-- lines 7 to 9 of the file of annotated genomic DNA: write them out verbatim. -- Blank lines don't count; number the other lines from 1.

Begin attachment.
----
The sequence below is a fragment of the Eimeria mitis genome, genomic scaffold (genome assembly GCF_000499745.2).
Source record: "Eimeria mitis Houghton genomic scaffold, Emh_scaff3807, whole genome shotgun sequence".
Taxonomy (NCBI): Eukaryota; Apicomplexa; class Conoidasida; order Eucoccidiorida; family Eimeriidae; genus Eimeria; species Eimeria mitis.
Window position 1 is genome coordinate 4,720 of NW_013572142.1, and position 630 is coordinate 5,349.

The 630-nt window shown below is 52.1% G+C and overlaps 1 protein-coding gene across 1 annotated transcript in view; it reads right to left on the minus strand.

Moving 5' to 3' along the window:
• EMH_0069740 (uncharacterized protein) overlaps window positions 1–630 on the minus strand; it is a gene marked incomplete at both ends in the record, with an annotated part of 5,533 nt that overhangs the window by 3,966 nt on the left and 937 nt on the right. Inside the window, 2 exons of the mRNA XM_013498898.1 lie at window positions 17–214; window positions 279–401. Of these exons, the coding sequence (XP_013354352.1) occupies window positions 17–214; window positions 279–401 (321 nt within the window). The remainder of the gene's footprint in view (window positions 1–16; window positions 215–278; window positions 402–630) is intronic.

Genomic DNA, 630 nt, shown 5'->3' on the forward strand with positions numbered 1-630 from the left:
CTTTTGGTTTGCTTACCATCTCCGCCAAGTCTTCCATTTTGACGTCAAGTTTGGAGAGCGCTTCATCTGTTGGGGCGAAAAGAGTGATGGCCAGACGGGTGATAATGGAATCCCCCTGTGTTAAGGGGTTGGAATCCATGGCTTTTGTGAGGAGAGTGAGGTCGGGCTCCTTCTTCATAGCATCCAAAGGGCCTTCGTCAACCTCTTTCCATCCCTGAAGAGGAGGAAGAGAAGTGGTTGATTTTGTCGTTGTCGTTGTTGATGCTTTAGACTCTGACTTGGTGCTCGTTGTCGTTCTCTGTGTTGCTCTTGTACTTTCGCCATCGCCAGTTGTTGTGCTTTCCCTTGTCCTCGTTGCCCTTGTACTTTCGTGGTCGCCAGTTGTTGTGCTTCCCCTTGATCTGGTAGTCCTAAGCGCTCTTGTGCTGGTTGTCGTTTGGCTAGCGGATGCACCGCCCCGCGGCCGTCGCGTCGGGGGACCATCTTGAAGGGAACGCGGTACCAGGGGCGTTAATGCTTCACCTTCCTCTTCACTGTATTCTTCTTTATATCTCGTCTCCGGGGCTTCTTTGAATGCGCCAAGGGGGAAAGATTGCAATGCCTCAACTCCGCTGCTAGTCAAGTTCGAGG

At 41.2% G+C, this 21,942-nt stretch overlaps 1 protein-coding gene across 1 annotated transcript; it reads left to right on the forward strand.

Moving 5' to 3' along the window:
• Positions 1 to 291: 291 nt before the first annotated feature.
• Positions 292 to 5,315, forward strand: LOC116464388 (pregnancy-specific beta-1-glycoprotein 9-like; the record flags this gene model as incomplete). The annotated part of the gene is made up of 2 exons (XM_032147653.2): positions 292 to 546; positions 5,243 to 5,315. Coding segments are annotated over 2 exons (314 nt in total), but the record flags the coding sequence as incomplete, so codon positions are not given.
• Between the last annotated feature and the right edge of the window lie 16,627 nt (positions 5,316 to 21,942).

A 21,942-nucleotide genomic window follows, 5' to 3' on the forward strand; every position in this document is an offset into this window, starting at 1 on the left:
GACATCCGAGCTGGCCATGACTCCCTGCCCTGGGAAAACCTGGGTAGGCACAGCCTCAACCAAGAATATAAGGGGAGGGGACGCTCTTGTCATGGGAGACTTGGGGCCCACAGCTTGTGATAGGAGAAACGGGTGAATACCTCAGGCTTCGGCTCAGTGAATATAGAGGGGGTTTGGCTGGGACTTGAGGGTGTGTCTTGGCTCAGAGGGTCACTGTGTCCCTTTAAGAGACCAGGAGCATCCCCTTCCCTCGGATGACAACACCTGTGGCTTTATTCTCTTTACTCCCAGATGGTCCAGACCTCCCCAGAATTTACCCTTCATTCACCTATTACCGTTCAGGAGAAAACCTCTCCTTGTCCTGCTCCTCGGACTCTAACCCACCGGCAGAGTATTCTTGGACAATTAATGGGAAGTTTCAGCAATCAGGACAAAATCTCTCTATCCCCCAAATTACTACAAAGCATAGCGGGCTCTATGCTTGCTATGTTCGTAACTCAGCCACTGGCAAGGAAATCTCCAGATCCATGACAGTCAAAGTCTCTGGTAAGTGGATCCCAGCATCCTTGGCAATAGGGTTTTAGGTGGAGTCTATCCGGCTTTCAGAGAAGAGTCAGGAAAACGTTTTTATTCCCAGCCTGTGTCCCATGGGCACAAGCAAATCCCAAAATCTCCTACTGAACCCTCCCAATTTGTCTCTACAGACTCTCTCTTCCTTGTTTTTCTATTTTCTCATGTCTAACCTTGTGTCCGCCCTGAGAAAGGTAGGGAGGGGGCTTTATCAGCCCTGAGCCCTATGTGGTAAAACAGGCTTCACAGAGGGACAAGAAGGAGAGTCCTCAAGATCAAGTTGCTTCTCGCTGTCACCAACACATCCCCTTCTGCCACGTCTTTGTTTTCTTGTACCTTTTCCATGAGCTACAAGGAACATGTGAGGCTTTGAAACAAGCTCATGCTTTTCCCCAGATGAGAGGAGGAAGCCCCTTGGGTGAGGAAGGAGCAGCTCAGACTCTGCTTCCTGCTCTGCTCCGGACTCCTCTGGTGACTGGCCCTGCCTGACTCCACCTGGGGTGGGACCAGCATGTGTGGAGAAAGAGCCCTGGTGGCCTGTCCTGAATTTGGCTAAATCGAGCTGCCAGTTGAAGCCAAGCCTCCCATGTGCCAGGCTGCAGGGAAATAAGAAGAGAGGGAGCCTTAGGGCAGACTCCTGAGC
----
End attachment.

• EMH_0069740 (uncharacterized protein) overlaps window positions 1–630 on the minus strand; it is a gene marked incomplete at both ends in the record, with an annotated part of 5,533 nt that overhangs the window by 3,966 nt on the left and 937 nt on the right. Inside the window, 2 exons of the mRNA XM_013498898.1 lie at window positions 17–214; window positions 279–401. Of these exons, the coding sequence (XP_013354352.1) occupies window positions 17–214; window positions 279–401 (321 nt within the window). The remainder of the gene's footprint in view (window positions 1–16; window positions 215–278; window positions 402–630) is intronic.

Genomic DNA, 630 nt, shown 5'->3' on the forward strand with positions numbered 1-630 from the left:
CTTTTGGTTTGCTTACCATCTCCGCCAAGTCTTCCATTTTGACGTCAAGTTTGGAGAGCGCTTCATCTGTTGGGGCGAAAAGAGTGATGGCCAGACGGGTGATAATGGAATCCCCCTGTGTTAAGGGGTTGGAATCCATGGCTTTTGTGAGGAGAGTGAGGTCGGGCTCCTTCTTCATAGCATCCAAAGGGCCTTCGTCAACCTCTTTCCATCCCTGAAGAGGAGGAAGAGAAGTGGTTGATTTTGTCGTTGTCGTTGTTGATGCTTTAGACTCTGACTTGGTGCTCGTTGTCGTTCTCTGTGTTGCTCTTGTACTTTCGCCATCGCCAGTTGTTGTGCTTTCCCTTGTCCTCGTTGCCCTTGTACTTTCGTGGTCGCCAGTTGTTGTGCTTCCCCTTGATCTGGTAGTCCTAAGCGCTCTTGTGCTGGTTGTCGTTTGGCTAGCGGATGCACCGCCCCGCGGCCGTCGCGTCGGGGGACCATCTTGAAGGGAACGCGGTACCAGGGGCGTTAATGCTTCACCTTCCTCTTCACTGTATTCTTCTTTATATCTCGTCTCCGGGGCTTCTTTGAATGCGCCAAGGGGGAAAGATTGCAATGCCTCAACTCCGCTGCTAGTCAAGTTCGAGG